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Dropbox Q2 results beat estimates; stock falls on COO’s resignation

Cloud storage company Dropbox (DBX) reported a narrower loss in the second quarter as paid users growth and per-user revenue drove revenue higher. The top and bottom line came in ahead of analysts’ expectations. Shares of the company, which went up 9% in the regular trading session, dropped more than 6% in the extended hours hurt by the COO Dennis Woodside’s departure.

The loss for the quarter narrowed to $4.1 million or $0.01 per share from $26.8 million or $0.14 per share a year ago. Adjusted earnings increased to $0.11 per share from $0.06 per share in the last year quarter.

Revenue jumped 27% to $339.2 million. Dropbox revealed that its paid users increased 20% year-over-year to 11.9 million, while average revenue per paying user grew 5% to $116.66.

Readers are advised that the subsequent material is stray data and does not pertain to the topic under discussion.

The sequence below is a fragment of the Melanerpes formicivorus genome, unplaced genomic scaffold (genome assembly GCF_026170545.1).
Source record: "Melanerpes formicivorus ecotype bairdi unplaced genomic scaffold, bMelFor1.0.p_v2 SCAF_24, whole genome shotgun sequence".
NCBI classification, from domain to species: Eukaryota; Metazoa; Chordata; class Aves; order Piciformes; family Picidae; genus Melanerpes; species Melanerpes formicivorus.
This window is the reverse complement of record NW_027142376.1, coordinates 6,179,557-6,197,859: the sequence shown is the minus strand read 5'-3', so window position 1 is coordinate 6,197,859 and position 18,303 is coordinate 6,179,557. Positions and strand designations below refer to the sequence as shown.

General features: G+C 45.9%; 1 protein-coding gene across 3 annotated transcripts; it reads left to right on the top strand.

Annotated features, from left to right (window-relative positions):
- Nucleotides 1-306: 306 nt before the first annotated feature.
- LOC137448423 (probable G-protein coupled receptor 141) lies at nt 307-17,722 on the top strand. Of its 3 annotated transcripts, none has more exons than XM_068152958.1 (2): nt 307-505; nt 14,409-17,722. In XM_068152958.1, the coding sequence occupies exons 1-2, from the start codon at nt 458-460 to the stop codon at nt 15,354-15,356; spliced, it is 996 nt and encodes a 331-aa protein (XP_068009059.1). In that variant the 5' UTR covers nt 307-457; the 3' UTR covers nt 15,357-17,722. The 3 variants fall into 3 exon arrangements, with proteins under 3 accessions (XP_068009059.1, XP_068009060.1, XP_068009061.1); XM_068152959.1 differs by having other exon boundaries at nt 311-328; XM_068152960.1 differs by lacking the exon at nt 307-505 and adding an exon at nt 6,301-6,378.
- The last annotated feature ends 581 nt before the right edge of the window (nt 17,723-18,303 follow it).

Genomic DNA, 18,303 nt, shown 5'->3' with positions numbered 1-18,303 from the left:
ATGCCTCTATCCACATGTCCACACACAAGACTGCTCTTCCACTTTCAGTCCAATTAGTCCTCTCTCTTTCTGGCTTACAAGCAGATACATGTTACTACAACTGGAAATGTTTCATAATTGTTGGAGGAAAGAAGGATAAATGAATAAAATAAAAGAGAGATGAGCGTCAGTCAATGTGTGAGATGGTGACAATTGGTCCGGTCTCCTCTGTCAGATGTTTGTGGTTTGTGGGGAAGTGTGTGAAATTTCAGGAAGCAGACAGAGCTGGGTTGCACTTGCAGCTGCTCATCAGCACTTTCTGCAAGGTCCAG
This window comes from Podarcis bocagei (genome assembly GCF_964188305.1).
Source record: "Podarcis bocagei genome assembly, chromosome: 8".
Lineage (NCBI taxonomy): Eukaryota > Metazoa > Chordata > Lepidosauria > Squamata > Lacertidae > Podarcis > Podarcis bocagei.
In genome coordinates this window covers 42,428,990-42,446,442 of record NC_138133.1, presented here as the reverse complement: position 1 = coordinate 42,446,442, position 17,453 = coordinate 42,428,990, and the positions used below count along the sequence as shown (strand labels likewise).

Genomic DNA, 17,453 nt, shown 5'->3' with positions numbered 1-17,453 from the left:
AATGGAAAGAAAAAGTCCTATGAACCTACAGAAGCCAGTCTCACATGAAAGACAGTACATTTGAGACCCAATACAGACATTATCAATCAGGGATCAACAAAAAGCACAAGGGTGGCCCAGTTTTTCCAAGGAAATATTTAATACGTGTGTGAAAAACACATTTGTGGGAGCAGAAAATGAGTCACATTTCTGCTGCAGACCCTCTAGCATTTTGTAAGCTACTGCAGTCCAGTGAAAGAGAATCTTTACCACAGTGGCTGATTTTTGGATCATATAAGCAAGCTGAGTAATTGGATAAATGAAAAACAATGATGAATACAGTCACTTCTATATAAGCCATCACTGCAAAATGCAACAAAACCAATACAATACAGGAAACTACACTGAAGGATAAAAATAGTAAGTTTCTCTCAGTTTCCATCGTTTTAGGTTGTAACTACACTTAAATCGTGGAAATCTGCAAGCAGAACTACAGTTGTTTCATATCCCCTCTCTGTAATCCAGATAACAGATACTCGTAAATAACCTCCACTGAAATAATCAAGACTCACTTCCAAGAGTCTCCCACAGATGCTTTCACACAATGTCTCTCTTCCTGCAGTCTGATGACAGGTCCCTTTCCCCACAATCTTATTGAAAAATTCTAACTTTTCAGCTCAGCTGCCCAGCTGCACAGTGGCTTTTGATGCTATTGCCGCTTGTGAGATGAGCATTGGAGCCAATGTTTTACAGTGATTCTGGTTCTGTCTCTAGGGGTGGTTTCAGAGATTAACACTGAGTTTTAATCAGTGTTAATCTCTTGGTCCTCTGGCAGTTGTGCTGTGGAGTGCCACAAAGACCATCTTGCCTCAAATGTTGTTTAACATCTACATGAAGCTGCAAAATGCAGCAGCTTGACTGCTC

The company added over a dozen new product features to its user and admin experiences and strengthened its infrastructure, all while driving a 30% free cash flow margin.

Dropbox financial summary

Dropbox also said Dennis Woodside is stepping down as COO. He will remain at the company until early September and serve as an advisor through the end of the year. Dennis’ responsibilities will be shared by two senior leaders who are in promotion lineup.

Yamini Rangan, currently VP of Business Strategy & Operations, will become Chief Customer Officer, reporting to CEO Drew Houston. Lin-Hua Wu, VP of Communications, will also report to Houston. As a result, the company does not plan to hire another COO.

“We’re grateful for everything Dennis has done for us. He’s helped transform Dropbox into a publicly-traded company with over $1 billion in annual revenue and 12 offices around the world. Dennis will always be part of the Dropbox family, and we wish him all the best,” said Houston.

After the earnings release, initially, the stock remained on the upside. But traders turned cautious after the departure of Woodside and a successor is not announced. Investors remained puzzled by this announcement and worried about the company’s operations in the future, which led to the downfall of the stock.

Related: Dropbox beats market consensus in its maiden quarterly report

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